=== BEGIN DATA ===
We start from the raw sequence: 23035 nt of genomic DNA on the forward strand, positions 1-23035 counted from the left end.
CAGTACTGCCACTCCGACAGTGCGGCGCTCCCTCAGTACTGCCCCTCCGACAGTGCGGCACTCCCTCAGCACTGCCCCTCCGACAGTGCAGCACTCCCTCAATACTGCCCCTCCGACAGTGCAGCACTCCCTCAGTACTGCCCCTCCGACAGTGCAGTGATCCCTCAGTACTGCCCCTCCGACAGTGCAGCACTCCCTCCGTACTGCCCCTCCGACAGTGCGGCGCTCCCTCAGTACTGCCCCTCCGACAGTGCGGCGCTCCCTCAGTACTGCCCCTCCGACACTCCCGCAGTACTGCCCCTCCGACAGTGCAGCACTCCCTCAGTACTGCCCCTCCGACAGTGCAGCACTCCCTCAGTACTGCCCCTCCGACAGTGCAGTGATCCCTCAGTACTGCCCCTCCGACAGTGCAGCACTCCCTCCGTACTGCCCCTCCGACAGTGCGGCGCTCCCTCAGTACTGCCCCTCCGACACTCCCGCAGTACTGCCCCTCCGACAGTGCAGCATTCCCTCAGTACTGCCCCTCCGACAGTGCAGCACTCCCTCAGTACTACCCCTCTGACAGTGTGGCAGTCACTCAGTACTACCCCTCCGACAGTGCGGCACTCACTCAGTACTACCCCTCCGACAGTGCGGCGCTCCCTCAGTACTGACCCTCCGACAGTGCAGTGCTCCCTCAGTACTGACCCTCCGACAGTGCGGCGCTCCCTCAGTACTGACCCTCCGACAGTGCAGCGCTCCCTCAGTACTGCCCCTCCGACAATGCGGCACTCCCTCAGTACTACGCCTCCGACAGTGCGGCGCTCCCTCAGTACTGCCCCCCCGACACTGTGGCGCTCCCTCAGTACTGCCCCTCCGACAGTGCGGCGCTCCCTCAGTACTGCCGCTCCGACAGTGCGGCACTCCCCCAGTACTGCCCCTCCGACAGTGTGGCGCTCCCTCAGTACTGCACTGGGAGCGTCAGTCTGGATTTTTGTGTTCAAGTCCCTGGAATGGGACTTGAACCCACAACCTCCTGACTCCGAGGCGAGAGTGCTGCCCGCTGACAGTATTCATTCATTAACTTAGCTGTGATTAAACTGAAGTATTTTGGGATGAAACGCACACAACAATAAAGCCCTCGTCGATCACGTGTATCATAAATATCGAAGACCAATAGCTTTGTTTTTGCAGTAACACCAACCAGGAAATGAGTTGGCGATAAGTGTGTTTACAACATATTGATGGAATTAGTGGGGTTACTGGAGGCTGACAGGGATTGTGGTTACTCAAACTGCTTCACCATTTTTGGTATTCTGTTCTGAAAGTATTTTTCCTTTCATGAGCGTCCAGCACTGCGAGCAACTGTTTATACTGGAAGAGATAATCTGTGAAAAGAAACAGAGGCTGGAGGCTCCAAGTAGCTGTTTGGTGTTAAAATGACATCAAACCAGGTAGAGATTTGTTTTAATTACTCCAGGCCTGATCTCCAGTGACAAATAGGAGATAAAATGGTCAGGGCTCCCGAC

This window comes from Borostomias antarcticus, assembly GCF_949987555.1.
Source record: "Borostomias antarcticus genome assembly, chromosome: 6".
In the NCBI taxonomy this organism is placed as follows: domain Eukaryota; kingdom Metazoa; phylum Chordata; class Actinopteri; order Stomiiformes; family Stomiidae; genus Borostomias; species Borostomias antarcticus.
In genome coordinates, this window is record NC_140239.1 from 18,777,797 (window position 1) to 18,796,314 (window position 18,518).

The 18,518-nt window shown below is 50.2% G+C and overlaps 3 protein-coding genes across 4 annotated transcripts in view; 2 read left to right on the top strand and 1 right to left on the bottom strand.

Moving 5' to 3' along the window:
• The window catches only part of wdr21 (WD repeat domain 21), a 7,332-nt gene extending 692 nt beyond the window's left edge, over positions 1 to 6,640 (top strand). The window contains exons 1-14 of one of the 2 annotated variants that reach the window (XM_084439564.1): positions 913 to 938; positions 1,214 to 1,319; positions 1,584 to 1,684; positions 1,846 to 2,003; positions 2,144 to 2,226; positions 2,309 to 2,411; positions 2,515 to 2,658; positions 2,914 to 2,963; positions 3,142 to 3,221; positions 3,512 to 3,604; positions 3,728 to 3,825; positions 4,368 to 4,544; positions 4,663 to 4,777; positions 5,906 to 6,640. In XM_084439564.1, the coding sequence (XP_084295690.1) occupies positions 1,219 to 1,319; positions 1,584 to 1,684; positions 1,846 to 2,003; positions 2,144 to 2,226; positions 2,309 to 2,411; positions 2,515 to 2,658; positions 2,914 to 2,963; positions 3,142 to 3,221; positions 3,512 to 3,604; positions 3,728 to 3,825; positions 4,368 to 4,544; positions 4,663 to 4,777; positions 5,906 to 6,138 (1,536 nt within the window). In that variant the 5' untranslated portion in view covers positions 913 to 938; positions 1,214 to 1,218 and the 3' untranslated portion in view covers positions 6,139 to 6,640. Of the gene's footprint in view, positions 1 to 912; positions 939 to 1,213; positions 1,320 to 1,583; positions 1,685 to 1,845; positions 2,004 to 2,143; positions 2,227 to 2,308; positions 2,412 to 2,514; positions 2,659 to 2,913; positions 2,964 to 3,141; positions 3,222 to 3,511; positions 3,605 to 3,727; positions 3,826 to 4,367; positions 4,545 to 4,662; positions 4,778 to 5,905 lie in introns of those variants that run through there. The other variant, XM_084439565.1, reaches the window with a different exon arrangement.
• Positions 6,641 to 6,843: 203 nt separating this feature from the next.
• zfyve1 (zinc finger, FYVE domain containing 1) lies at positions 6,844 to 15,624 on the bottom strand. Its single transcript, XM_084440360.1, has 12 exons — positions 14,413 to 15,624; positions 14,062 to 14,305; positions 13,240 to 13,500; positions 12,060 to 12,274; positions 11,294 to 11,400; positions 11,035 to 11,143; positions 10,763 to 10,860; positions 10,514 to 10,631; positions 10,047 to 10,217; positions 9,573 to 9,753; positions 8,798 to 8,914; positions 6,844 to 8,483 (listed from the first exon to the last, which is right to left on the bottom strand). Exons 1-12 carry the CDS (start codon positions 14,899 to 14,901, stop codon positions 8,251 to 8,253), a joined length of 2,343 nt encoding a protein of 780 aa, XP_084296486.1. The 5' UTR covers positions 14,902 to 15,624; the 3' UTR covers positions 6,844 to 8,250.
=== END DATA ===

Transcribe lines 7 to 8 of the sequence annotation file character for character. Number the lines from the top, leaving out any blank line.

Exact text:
The 18,518-nt window shown below is 50.2% G+C and overlaps 3 protein-coding genes across 4 annotated transcripts in view; 2 read left to right on the top strand and 1 right to left on the bottom strand.

Moving 5' to 3' along the window: